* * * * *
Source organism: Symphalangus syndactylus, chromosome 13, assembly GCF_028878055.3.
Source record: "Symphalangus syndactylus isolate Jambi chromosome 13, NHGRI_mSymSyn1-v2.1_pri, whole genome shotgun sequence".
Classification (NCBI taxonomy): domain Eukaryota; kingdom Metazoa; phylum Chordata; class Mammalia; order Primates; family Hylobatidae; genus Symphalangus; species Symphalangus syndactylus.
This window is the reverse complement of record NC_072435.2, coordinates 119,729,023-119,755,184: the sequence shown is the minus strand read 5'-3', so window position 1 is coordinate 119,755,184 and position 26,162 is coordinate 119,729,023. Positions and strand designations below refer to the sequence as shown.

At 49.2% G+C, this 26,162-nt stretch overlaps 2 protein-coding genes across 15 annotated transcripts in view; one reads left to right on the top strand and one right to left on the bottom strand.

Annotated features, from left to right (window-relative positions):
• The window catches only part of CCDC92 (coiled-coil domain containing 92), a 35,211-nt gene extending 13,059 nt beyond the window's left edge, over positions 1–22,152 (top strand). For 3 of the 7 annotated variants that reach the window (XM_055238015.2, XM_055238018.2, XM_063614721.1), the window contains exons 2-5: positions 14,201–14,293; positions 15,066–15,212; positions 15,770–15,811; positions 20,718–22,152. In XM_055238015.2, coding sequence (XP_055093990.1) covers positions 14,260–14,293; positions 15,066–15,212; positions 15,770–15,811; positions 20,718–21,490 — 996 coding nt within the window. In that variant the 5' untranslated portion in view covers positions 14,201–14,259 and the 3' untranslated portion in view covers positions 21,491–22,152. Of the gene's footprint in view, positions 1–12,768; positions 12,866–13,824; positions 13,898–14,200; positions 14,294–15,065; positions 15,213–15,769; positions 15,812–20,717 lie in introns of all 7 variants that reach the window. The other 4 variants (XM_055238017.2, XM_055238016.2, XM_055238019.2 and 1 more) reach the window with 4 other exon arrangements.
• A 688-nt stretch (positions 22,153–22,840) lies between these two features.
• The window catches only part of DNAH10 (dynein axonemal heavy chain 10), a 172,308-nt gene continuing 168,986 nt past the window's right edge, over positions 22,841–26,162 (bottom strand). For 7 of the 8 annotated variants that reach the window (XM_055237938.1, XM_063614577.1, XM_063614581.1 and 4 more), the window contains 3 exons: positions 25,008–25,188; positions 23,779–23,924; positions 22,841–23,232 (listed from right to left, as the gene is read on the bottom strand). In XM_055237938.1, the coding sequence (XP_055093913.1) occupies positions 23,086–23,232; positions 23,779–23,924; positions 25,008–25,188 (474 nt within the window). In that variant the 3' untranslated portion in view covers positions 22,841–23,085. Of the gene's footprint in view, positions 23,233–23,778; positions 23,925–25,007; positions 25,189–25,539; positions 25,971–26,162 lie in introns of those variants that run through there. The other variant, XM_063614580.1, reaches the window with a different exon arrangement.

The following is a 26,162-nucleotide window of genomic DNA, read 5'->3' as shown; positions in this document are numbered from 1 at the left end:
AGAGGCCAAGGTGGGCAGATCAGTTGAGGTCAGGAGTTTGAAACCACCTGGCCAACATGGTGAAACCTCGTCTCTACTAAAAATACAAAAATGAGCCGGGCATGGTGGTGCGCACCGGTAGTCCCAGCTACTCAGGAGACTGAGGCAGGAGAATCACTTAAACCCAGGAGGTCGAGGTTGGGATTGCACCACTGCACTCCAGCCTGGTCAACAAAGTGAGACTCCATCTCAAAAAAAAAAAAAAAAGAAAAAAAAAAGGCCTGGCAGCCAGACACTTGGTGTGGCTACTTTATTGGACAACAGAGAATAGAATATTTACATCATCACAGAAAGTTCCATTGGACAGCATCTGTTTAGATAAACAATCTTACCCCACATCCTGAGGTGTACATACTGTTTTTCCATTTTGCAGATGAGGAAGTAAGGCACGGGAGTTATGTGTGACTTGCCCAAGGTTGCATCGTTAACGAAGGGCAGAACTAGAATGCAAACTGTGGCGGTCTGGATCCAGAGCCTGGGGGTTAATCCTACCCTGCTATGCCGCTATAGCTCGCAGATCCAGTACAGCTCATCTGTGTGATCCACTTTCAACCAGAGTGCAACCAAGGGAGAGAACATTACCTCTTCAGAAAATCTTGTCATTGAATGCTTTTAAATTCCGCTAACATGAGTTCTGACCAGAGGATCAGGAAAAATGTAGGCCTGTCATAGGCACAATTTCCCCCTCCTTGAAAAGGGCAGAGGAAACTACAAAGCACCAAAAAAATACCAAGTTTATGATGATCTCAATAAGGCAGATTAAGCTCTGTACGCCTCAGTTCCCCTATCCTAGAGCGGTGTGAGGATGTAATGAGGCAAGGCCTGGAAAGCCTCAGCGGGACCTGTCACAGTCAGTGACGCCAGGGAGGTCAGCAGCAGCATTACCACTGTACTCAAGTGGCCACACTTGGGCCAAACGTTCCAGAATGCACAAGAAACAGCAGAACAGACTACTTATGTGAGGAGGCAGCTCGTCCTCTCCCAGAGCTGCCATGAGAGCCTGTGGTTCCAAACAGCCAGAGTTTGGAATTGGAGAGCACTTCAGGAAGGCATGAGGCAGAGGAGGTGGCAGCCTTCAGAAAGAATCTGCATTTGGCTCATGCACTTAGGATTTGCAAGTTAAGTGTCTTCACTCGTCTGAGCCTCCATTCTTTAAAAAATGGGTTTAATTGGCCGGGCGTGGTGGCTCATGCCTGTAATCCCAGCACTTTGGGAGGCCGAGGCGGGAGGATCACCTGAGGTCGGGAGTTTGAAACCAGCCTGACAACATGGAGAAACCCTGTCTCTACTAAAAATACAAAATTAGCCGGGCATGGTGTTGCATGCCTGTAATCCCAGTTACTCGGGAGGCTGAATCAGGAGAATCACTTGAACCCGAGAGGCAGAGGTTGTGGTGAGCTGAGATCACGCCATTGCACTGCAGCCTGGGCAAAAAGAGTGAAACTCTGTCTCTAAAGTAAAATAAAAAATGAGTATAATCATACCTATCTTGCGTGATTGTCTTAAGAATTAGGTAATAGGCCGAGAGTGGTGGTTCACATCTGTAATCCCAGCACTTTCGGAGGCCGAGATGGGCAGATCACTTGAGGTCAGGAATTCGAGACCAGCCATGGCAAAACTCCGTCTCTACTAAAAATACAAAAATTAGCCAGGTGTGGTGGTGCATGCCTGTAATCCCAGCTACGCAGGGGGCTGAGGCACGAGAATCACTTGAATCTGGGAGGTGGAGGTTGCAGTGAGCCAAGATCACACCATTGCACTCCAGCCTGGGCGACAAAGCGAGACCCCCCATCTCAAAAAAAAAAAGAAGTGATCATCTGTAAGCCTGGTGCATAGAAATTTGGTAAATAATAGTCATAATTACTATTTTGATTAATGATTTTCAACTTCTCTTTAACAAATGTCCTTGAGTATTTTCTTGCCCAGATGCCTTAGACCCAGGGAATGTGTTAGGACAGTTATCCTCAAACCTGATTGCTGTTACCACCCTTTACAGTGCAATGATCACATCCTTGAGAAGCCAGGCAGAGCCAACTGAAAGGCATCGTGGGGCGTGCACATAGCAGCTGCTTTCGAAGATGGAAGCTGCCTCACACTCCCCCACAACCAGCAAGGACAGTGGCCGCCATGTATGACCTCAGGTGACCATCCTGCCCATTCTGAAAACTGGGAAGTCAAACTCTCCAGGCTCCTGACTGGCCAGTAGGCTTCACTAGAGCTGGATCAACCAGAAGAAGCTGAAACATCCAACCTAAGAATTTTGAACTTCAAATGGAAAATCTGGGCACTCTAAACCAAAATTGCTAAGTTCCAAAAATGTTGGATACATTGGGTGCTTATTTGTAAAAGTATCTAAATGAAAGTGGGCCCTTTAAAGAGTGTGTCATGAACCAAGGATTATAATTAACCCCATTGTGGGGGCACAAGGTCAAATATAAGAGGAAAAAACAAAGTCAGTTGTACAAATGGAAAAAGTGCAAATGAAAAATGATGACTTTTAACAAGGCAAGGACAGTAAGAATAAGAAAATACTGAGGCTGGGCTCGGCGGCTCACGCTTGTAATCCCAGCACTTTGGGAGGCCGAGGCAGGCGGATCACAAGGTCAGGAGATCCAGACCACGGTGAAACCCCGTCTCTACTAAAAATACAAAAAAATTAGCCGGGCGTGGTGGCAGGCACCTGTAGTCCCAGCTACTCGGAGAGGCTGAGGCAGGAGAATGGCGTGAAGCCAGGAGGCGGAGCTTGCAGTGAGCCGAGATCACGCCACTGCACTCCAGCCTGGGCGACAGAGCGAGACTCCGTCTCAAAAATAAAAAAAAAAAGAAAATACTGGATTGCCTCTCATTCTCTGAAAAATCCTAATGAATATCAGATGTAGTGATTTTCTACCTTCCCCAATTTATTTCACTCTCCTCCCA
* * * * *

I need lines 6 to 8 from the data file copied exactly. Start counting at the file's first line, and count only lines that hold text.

Annotated features, from left to right (window-relative positions):
• The window catches only part of CCDC92 (coiled-coil domain containing 92), a 35,211-nt gene extending 13,059 nt beyond the window's left edge, over positions 1–22,152 (top strand). For 3 of the 7 annotated variants that reach the window (XM_055238015.2, XM_055238018.2, XM_063614721.1), the window contains exons 2-5: positions 14,201–14,293; positions 15,066–15,212; positions 15,770–15,811; positions 20,718–22,152. In XM_055238015.2, coding sequence (XP_055093990.1) covers positions 14,260–14,293; positions 15,066–15,212; positions 15,770–15,811; positions 20,718–21,490 — 996 coding nt within the window. In that variant the 5' untranslated portion in view covers positions 14,201–14,259 and the 3' untranslated portion in view covers positions 21,491–22,152. Of the gene's footprint in view, positions 1–12,768; positions 12,866–13,824; positions 13,898–14,200; positions 14,294–15,065; positions 15,213–15,769; positions 15,812–20,717 lie in introns of all 7 variants that reach the window. The other 4 variants (XM_055238017.2, XM_055238016.2, XM_055238019.2 and 1 more) reach the window with 4 other exon arrangements.
• A 688-nt stretch (positions 22,153–22,840) lies between these two features.